Tom Chanter: Better beef prices and petition bring optimism

On the basis that in my last column I complained of an ill-timed drought and a week later we were rewarded with glorious rain, perhaps this one should be about depressed yields and then we will get bumper ones?

As an industry, we’re currently enjoying a relatively better finished beef price at long last after the most turbulent 12 months for some time.

The whole sector has breathed a sigh of relief and there’s a bit of confidence about. Far be it from me to pour pessimism on the situation, but what we are experiencing at the moment is a spike.

See also: Tom Chanter – MPs hell-bent on wasting reform opportunity

Cattle in Ireland are in short supply and UK beef is currently flavour of the month, thanks to some good marketing from processors and retailers.

So when Ireland fires up again we will see a decrease in price, but hopefully not like before which was below cost of production. We’re hopefully in for a settled few months. Let’s enjoy it while it lasts.

The NFU petition asking the UK government to ensure all food imports are produced to the same high standards as British farmers has, at the time of writing, gathered just over one million signatures.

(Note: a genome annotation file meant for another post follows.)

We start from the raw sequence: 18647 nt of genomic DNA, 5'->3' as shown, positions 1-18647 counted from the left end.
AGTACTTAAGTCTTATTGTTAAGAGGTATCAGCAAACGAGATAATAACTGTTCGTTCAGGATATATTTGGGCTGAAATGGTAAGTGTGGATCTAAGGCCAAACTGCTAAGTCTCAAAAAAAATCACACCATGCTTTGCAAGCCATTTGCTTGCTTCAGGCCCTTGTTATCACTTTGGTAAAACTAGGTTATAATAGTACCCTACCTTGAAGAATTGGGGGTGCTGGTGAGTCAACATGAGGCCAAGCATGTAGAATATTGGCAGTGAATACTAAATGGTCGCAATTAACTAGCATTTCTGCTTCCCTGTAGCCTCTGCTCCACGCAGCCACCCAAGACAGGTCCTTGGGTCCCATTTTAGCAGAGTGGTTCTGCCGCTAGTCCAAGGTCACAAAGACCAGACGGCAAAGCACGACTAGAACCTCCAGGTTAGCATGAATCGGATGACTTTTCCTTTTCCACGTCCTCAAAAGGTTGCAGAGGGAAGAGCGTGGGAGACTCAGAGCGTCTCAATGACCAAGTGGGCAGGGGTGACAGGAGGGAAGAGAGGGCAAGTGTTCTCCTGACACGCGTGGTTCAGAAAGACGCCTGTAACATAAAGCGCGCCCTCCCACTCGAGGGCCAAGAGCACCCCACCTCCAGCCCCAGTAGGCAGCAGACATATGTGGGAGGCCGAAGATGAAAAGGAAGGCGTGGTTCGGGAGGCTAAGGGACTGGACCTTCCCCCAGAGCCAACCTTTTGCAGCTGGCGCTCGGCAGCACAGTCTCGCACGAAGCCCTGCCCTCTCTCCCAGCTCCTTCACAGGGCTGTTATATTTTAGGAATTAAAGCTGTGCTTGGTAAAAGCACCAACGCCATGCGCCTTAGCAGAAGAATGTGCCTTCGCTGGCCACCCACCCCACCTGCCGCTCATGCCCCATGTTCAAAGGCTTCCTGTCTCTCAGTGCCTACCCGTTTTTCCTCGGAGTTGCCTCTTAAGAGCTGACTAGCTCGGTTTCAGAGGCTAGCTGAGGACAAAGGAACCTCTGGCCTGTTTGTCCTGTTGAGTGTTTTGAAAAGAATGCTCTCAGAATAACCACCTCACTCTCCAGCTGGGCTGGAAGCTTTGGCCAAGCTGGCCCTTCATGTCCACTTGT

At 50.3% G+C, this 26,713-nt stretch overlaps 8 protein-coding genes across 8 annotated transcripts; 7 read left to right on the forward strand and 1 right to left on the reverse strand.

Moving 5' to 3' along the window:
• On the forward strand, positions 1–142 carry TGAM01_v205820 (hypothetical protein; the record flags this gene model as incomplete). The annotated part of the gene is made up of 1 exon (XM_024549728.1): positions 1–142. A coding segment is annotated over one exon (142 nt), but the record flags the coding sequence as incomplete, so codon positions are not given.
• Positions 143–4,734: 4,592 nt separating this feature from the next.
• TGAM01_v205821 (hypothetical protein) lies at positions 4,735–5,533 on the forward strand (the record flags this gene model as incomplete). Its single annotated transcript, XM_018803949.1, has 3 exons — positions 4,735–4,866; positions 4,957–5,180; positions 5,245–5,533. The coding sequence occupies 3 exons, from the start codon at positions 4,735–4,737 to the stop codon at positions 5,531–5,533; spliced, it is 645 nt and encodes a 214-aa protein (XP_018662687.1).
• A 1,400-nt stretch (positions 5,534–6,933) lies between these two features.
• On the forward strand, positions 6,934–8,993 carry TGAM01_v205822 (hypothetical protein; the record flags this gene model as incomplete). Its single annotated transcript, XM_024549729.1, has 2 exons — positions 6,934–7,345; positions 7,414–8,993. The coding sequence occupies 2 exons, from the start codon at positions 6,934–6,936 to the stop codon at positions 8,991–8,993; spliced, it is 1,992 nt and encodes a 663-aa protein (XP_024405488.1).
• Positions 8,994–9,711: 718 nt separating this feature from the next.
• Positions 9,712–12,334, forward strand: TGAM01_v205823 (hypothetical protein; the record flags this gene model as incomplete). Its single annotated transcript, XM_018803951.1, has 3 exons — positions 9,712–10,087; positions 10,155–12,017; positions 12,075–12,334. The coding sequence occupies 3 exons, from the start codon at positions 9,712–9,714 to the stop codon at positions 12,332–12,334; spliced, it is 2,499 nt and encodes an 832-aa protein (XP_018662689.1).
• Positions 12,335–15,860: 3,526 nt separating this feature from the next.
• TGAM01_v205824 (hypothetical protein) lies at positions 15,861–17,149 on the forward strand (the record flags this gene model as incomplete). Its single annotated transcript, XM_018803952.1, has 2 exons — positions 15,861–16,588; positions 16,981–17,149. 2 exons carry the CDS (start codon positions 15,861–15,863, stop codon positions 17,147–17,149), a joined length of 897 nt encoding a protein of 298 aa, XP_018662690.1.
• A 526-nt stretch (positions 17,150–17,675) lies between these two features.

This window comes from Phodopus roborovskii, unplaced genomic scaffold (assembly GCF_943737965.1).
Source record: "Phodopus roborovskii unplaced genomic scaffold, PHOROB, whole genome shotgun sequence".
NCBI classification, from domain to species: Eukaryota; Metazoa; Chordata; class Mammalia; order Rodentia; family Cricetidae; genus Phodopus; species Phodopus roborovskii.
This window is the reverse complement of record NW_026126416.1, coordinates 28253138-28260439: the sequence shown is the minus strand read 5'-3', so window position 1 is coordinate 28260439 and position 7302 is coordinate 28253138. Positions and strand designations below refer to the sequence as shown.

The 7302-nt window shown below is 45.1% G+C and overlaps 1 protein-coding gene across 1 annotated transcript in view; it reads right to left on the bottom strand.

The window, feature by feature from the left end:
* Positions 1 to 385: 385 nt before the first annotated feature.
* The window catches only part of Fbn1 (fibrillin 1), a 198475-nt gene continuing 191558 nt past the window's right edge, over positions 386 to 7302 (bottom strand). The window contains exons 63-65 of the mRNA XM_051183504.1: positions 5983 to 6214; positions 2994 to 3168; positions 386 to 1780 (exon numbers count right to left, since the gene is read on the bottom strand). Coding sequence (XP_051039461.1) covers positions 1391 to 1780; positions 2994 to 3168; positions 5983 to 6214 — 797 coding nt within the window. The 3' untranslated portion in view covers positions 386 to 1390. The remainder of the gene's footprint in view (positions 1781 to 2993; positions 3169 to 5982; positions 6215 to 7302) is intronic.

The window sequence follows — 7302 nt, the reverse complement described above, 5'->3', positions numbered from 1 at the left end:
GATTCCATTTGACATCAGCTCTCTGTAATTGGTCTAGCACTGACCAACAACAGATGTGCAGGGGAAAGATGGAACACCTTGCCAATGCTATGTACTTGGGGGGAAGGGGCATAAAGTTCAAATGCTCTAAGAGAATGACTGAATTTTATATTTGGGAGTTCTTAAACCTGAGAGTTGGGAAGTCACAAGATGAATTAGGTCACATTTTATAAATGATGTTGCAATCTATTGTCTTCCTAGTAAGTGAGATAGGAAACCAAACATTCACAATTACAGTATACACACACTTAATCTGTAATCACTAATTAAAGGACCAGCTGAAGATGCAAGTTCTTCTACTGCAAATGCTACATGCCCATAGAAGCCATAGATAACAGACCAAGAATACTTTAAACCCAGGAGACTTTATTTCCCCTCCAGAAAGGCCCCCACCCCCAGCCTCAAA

A gargantuan effort from all involved and a big thanks to the marketing teams, celebrities and all those involved in getting it to this level. It’s really exciting that farming has been noticed for once.

So let’s not stop there. We have seen that over a million people will go to the effort of signing a petition, basically backing sustainable food production. That’s a million potential customers, along with their friends and families.

This could be built on, we’re going to enjoy a snowball effect as it gathers pace so please keep up the good work.

Now we have the support of some major celebrities who have spoken out about food production, in some cases for the first time, can we approach them to help the marketing of English produce on a more regular basis?

I hope there is a ‘what next?’ plan in place which can be rolled out to help add value to our food.

This exercise has taught us many lessons. People do care, the countryside and the people who work in it are held in high regard, the public are proud of eating sustainable food and, most of all, it seems increasingly they want to show off about it.

So let’s harness this and go head-to-head with imported food of a lesser standard.


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